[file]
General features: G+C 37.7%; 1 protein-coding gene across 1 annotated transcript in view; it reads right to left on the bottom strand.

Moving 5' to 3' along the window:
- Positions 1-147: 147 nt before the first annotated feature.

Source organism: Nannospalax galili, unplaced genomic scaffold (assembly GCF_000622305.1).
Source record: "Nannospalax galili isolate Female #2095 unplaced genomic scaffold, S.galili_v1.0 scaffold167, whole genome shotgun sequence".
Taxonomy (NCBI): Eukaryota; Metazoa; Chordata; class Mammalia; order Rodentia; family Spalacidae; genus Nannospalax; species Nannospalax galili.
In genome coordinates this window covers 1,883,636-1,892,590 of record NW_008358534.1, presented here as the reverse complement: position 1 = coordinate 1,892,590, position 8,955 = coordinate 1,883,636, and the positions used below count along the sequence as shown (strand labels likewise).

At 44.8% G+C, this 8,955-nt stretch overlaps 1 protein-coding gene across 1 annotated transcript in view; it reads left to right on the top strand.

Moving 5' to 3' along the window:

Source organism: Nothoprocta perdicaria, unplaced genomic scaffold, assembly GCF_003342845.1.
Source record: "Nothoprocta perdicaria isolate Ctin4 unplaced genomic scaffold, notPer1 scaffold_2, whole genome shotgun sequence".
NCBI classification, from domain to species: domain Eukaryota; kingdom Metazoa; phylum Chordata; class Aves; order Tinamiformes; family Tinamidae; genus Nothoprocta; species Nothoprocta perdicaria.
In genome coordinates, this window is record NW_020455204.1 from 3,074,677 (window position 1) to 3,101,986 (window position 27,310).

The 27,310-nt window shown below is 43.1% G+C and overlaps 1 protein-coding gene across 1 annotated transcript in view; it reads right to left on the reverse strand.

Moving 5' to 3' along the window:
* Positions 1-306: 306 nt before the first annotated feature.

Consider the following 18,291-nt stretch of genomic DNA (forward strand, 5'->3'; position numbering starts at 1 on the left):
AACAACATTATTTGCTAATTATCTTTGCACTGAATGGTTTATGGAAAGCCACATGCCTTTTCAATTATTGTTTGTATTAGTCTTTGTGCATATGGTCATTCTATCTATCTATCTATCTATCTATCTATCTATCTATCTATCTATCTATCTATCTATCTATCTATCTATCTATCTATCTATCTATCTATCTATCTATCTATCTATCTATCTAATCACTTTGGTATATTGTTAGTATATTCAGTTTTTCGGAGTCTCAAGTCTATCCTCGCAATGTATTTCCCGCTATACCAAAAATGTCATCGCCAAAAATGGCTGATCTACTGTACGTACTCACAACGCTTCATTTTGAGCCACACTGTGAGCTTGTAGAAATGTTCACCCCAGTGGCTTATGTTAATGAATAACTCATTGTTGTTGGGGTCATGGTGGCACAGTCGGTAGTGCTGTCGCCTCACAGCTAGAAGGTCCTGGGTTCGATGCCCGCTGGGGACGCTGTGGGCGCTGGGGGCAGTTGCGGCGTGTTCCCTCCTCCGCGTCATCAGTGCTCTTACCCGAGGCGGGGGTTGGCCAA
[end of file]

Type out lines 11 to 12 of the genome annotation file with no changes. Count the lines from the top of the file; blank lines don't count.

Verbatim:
Source record: "Nothoprocta perdicaria isolate Ctin4 unplaced genomic scaffold, notPer1 scaffold_2, whole genome shotgun sequence".
NCBI classification, from domain to species: domain Eukaryota; kingdom Metazoa; phylum Chordata; class Aves; order Tinamiformes; family Tinamidae; genus Nothoprocta; species Nothoprocta perdicaria.